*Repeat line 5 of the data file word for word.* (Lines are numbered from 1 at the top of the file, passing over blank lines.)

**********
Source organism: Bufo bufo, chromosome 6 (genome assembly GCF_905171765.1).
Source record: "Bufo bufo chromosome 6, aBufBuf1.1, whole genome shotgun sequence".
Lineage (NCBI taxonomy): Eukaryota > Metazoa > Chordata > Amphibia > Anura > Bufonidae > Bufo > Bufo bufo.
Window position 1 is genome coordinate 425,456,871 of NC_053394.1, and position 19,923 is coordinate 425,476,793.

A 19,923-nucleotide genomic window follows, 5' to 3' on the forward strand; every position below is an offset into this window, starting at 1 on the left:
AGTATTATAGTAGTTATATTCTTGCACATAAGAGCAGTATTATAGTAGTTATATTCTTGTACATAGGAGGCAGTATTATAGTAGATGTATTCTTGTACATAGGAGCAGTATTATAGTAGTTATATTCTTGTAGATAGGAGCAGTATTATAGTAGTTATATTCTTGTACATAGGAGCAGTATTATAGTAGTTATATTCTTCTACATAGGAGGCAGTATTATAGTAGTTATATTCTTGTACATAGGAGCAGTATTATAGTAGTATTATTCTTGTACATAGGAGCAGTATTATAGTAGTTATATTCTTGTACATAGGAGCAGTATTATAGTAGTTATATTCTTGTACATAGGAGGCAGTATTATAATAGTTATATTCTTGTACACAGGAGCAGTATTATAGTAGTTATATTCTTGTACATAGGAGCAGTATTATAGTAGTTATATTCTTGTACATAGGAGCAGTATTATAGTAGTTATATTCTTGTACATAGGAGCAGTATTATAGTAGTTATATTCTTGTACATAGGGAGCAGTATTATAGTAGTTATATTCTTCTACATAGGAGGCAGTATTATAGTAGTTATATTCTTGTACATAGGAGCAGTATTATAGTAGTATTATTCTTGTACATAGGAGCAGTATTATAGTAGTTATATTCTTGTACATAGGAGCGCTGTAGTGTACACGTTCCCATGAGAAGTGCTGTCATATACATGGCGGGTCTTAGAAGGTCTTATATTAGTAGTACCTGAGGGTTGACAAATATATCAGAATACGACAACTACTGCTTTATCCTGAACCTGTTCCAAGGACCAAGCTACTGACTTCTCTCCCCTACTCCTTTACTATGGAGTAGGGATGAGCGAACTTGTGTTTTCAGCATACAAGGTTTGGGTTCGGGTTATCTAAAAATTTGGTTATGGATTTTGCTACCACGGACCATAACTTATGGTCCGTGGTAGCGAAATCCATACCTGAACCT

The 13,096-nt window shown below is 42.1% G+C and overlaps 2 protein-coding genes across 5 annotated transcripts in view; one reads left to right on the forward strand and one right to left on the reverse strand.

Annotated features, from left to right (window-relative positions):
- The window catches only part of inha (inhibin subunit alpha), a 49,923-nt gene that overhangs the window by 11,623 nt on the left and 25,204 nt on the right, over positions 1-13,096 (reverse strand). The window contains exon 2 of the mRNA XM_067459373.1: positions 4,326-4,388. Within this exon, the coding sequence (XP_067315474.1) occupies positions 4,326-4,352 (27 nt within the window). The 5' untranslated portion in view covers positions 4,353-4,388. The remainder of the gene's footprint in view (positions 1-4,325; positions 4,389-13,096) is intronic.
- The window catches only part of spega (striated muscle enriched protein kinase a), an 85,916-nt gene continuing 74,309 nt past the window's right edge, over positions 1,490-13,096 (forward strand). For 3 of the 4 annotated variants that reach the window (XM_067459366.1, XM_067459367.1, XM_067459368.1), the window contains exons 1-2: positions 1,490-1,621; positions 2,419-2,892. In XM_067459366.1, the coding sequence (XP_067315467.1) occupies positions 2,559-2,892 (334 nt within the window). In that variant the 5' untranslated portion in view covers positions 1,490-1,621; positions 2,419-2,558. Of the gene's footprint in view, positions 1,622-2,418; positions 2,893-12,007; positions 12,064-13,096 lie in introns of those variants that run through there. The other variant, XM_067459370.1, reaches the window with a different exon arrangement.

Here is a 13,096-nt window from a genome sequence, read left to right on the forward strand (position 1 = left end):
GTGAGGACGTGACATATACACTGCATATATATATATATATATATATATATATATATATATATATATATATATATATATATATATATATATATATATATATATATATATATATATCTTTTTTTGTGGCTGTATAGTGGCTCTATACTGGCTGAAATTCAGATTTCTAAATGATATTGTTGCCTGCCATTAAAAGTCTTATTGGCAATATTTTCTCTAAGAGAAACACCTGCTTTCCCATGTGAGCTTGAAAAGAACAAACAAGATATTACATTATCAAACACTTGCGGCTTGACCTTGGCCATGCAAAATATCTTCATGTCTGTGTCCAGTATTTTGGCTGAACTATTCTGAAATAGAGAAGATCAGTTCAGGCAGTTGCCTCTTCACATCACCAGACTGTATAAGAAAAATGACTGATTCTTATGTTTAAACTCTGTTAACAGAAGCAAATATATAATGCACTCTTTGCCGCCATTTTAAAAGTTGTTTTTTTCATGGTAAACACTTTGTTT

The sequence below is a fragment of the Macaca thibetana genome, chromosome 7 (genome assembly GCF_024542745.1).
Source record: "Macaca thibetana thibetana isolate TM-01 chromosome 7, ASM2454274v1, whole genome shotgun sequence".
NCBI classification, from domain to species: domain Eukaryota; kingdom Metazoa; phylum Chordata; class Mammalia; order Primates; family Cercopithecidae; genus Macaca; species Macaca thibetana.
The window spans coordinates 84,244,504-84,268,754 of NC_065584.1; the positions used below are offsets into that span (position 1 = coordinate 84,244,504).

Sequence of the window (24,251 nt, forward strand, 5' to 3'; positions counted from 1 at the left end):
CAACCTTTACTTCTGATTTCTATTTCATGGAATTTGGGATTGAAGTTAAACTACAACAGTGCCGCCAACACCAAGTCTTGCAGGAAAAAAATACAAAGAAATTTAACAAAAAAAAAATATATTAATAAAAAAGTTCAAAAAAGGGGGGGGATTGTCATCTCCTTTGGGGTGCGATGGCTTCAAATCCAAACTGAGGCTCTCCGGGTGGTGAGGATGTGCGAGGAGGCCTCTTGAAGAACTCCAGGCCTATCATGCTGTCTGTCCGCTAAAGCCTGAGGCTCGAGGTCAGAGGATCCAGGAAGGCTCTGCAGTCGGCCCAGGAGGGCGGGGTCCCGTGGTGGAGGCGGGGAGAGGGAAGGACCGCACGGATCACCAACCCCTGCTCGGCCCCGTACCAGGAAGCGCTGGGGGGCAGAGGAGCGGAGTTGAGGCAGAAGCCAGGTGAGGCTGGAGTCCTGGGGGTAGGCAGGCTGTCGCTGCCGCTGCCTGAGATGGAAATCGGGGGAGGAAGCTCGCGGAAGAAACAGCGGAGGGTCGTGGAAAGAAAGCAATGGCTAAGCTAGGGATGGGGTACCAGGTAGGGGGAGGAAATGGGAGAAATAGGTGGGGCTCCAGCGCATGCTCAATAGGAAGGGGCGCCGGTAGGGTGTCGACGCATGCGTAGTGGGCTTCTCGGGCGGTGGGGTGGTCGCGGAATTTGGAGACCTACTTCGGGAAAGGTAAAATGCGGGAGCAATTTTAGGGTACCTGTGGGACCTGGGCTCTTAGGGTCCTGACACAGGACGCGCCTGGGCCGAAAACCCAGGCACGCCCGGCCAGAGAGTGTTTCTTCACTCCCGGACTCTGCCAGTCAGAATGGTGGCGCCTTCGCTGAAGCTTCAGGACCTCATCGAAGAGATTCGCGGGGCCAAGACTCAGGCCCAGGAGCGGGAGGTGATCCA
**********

A 19,923-nucleotide genomic window follows, 5' to 3' on the forward strand; every position below is an offset into this window, starting at 1 on the left: